German scientist Gerhard Ertl won the 2007 Nobel Prize in chemistry Wednesday for his studies of chemical processes on solid surfaces.
"This science is important for the chemical industry and can help us to understand such varied processes as why iron rusts, how fuel cells function and how the catalysts in our cars work," the Royal Swedish Academy of Science said in a statement.
Ertl is a professor emeritus at Berlin's Fritz Haber Institute, which is part of the Max Planck Society.
The Nobel committee lauded him as a forerunner in surface chemistry, a branch that evolved in the 1960s, and one of the first to understand the potential of modern technology for exploring the new field.
The academy said Ertl provided a detailed description of how chemical reactions take place on surfaces and studied some of the most fundamental mysteries in that field.
Ertl showed how to obtain reliable results in this difficult area of research, and his findings applied in both academic studies and industrial development, the academy said in its citation.
"Surface chemistry can even explain the destruction of the ozone layer as vital steps in the reaction actually take place on the surfaces of small crystals of ice in the stratosphere," the award citation said.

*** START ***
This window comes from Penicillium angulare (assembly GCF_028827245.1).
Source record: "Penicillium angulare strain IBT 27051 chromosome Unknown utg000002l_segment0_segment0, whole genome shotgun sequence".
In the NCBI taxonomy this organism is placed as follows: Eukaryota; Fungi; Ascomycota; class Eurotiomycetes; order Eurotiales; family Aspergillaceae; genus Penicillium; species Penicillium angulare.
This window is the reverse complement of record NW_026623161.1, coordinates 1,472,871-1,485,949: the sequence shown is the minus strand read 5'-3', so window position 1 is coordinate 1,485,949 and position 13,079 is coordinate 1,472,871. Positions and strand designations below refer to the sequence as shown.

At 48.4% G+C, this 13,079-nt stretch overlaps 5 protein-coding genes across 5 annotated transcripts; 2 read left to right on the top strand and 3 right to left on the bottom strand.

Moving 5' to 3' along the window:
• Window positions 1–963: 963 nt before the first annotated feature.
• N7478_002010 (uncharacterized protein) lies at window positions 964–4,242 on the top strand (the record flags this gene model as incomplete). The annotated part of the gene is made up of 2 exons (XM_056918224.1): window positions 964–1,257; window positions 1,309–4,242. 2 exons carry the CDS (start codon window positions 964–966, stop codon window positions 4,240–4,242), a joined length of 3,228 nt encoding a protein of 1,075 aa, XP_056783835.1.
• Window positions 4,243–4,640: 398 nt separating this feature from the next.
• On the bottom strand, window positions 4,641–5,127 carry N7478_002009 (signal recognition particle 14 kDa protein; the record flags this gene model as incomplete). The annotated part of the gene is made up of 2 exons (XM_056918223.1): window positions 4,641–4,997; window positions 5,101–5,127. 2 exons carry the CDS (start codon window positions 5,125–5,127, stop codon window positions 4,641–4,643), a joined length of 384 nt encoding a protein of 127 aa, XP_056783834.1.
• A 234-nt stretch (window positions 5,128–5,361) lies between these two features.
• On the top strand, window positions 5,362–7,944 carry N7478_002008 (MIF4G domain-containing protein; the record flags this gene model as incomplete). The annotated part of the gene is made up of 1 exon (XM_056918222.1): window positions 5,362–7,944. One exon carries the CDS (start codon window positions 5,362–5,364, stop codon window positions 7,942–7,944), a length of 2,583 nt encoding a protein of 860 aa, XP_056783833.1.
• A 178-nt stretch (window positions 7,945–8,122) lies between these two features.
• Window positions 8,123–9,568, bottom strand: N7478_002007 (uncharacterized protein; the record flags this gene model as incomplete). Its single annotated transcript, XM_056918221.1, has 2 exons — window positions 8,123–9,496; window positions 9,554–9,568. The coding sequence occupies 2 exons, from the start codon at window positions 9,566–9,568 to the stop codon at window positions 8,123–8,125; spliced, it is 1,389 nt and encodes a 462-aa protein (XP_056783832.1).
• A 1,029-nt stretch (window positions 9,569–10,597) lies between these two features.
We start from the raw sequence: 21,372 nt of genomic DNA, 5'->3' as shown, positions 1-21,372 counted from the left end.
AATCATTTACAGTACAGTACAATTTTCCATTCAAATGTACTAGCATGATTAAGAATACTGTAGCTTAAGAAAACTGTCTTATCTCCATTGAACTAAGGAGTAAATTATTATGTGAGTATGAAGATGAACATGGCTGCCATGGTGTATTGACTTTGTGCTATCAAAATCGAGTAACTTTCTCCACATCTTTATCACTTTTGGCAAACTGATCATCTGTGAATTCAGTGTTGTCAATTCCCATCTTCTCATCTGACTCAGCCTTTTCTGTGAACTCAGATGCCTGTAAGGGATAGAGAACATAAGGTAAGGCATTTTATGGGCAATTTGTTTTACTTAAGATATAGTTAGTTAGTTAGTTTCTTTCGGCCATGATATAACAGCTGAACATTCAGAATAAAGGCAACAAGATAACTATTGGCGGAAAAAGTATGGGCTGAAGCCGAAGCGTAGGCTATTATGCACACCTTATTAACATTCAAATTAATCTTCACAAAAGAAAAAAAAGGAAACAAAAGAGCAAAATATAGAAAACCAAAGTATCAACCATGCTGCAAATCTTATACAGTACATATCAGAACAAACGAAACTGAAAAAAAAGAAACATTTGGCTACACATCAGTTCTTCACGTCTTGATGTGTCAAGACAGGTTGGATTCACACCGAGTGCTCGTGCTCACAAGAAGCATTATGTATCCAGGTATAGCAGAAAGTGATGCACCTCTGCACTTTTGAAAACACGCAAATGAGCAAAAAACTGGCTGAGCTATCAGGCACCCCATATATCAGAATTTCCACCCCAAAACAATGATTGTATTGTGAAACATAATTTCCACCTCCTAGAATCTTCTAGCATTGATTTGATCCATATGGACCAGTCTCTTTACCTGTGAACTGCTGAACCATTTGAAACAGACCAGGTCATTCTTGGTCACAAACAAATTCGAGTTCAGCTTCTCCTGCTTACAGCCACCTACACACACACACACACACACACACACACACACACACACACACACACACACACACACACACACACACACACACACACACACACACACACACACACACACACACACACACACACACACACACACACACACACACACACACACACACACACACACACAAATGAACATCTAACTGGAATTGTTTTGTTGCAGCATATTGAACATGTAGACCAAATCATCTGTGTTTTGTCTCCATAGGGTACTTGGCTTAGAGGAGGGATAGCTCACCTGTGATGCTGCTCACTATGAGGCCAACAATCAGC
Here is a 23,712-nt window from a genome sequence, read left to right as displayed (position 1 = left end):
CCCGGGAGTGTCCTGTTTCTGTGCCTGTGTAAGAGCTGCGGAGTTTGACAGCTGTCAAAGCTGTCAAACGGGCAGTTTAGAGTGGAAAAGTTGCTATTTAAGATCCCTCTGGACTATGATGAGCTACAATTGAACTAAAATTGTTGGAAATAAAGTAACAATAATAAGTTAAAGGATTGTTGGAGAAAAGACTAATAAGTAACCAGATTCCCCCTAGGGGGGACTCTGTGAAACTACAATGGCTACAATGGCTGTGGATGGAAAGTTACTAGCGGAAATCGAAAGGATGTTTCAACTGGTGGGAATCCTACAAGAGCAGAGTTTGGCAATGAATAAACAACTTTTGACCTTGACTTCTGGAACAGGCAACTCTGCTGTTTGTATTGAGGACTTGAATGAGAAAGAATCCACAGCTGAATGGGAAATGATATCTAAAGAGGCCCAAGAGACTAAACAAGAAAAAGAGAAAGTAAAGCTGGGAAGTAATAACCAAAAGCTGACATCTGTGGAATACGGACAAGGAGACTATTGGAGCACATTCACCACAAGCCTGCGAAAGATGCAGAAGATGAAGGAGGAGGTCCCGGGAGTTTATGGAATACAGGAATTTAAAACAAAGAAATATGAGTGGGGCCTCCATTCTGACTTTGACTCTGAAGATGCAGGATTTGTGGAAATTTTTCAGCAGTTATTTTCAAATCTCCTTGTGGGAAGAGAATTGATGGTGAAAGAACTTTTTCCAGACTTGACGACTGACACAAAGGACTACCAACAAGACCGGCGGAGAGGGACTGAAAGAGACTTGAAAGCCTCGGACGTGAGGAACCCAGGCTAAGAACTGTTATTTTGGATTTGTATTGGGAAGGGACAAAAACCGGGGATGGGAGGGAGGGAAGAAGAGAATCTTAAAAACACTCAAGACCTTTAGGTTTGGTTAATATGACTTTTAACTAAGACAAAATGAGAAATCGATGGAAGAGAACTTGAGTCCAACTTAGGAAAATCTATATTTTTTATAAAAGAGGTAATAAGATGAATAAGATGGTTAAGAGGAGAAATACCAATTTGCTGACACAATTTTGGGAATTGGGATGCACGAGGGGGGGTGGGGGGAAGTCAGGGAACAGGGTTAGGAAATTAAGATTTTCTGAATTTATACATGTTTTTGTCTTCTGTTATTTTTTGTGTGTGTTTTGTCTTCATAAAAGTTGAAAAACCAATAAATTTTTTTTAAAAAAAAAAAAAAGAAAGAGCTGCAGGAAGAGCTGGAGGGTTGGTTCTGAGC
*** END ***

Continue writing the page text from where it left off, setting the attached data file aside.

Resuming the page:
This was the third of the prestigious Nobel Prizes handed out this year, with awards in physics and medicine made in the past two days.
French scientist Albert Fert and Peter Grunberg of Germany won the 2007 Nobel Prize in physics for the discovery of giant magnetoresistance, while Briton Martin J. Evans and Americans Mario R. Capecchi and Oliver Smithies shared the Medicine Prize for their groundbreaking discoveries concerning embryonic stem cells and DNA recombination in mammals.
The winners of the Literature Prize will be announced Thursday, to be followed by those for Peace Friday and Economics next Monday.
The Nobel Prizes have been awarded annually since 1901 to those who " conferred the greatest benefit on mankind during the preceding year."
The annual Nobel Prizes are usually announced in October and are handed out on Dec. 10, the anniversary of the 1896 death of Alfred Nobel, a Swedish industrialist and the inventor of dynamite.
Each prize consists of a medal, a personal diploma and a cash award of 10 million Swedish kronor (1.53 million U.S. dollars).